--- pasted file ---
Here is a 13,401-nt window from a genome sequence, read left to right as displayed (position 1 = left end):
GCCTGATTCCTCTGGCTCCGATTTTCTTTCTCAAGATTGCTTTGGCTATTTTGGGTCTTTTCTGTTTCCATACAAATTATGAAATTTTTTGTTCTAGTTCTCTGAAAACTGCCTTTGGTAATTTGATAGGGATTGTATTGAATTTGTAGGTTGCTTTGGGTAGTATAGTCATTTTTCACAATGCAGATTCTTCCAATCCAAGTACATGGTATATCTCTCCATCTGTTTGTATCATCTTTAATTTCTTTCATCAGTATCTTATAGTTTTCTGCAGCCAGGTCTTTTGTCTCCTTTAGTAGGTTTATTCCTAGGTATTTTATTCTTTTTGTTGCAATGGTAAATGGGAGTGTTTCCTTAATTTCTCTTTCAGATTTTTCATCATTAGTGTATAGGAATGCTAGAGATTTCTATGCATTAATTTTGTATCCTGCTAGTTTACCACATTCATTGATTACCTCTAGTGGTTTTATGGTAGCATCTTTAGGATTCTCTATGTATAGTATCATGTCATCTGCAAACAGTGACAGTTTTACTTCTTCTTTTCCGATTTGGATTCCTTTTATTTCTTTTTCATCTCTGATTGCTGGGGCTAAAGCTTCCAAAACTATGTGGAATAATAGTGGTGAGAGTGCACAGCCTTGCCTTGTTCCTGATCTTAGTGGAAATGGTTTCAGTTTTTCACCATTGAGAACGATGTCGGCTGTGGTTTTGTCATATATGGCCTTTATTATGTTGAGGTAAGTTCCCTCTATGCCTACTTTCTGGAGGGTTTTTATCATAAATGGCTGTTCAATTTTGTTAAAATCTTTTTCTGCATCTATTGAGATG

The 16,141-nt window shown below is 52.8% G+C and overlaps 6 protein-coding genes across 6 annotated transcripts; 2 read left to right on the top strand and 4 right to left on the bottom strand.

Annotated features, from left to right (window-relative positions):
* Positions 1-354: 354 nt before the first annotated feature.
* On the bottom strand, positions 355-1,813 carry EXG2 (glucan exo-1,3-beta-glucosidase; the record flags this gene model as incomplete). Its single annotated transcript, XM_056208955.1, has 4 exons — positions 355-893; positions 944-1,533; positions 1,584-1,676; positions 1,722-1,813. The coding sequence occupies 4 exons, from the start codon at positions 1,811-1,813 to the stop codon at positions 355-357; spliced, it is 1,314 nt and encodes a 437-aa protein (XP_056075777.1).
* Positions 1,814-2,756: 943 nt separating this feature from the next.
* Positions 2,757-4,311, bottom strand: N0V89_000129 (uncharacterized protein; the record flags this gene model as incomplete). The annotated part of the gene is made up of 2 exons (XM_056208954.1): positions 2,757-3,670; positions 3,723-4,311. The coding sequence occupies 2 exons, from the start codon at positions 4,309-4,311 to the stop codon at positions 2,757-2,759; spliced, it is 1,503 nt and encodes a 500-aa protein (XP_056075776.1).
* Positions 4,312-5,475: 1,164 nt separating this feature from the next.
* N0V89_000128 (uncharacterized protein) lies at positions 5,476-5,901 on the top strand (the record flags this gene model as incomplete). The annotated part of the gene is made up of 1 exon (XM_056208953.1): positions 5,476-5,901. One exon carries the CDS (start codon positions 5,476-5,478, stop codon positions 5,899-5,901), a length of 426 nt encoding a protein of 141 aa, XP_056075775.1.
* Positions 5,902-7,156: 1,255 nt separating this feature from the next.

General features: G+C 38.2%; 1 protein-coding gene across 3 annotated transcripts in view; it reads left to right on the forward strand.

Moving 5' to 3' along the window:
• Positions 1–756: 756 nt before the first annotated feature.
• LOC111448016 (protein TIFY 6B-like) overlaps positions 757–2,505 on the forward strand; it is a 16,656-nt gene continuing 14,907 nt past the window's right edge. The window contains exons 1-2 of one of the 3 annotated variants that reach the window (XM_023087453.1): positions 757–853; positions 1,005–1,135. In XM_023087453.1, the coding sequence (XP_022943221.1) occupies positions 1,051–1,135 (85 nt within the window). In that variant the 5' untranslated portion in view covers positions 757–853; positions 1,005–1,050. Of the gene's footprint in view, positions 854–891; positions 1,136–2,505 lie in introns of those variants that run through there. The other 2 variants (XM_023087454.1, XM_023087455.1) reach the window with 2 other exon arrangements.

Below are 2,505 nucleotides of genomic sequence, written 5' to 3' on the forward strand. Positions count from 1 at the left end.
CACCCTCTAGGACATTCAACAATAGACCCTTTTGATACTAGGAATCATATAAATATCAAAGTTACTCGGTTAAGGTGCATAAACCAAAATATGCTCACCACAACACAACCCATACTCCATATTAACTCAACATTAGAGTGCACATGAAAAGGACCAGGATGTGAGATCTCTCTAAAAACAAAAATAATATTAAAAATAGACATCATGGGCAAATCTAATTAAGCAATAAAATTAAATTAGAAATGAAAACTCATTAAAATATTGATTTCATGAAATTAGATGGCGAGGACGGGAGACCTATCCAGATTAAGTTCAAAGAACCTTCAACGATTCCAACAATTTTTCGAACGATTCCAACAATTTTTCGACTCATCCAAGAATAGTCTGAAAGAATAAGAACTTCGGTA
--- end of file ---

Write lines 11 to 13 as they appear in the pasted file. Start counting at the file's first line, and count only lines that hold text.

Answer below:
* Positions 5,902-7,156: 1,255 nt separating this feature from the next.

General features: G+C 38.2%; 1 protein-coding gene across 3 annotated transcripts in view; it reads left to right on the forward strand.

Moving 5' to 3' along the window: